Home Improvement 101 explains the words and terms you’ll find in home improvement, decorating and DIY. We’re pinning these mini-tutorials on our Home Improvement 101 board on Pinterest. We’re also rounding up a few of them each week here on the Apron blog.
In this installment: prints and patterns in home decor.
Faux bois refers to a pattern that mimics the grain of wood. It’s a trendy look that can be found in wallpaper, rugs and home accessories.
The iconic ticking stripe usually features one stripe flanked by two thinner stripes. It’s often used in more casual interiors and is associated with a French country look.
A damask print is comprised of a two-tone color palette featuring this slightly floral design. You can often find damask prints used in table linens, wallpaper and fabrics.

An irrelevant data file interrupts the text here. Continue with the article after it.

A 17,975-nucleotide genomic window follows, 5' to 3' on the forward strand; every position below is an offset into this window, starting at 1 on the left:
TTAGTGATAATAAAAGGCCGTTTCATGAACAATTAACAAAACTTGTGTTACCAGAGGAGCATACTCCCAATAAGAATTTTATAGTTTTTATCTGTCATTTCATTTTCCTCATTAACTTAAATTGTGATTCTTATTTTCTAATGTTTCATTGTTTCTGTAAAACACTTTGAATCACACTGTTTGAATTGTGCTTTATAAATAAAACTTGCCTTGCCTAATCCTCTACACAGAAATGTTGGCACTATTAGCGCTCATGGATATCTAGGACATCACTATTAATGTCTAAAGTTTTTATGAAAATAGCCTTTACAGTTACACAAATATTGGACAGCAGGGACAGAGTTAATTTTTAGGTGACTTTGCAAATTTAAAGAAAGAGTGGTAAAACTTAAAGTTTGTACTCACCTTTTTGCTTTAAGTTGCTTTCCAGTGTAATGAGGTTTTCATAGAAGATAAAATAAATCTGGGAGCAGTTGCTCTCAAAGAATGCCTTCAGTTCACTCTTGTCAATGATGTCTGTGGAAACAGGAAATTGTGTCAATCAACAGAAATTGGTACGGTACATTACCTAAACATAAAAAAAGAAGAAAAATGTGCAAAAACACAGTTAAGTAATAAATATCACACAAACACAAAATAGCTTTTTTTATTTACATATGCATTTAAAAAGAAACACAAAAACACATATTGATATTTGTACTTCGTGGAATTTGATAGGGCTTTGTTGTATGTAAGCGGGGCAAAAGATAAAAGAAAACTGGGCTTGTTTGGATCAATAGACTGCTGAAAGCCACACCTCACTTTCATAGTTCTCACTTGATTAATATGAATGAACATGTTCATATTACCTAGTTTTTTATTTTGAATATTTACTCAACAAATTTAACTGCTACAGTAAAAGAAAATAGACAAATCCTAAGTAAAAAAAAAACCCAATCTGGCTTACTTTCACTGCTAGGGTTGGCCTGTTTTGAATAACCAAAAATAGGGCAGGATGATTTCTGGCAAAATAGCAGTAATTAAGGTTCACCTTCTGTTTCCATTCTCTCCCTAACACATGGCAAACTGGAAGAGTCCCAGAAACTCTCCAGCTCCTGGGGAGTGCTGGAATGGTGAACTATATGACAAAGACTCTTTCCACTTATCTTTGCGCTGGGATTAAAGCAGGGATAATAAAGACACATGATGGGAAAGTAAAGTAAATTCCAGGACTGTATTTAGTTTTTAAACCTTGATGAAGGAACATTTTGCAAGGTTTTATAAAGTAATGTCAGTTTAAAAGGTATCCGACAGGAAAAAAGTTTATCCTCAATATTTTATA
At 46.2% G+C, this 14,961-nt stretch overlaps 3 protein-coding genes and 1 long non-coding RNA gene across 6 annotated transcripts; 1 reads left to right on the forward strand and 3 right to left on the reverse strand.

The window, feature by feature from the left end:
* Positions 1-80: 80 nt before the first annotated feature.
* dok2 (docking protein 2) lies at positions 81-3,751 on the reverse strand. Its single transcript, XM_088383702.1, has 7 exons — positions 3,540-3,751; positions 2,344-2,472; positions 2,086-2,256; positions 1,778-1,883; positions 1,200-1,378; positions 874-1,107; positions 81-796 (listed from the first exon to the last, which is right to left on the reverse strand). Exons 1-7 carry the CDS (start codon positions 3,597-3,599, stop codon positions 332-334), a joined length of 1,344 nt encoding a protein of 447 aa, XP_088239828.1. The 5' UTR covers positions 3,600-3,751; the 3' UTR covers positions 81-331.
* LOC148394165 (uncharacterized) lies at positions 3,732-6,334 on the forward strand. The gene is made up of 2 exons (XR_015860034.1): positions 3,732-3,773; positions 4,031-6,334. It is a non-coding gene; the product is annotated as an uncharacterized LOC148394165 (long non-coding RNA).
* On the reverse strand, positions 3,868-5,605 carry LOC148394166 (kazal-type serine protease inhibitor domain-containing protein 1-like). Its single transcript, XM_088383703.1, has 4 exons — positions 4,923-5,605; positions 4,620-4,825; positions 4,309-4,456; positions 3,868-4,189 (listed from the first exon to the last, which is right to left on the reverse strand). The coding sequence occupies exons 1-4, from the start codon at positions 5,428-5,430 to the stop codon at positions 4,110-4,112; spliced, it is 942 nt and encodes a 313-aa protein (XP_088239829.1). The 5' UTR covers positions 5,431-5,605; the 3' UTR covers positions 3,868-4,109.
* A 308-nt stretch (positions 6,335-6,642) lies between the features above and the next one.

A toile, or toile de Jouy, is a pattern that is usually depicted on an ivory or creme background. It features a pastoral theme, traditionally shown in a single color, often black or blue. This pastoral scene is repeated throughout the entire fabric. Toiles originated in Ireland, but are associated with Britain and France as well.
An ikat (pronounced E-kat) refers to a pattern in which the colors look as if they’ve bled into the fabric weave. While many ikat patterns aren’t created using the traditional ikat method of weaving together dye-resistant threads, they re-create the same distinctive look.
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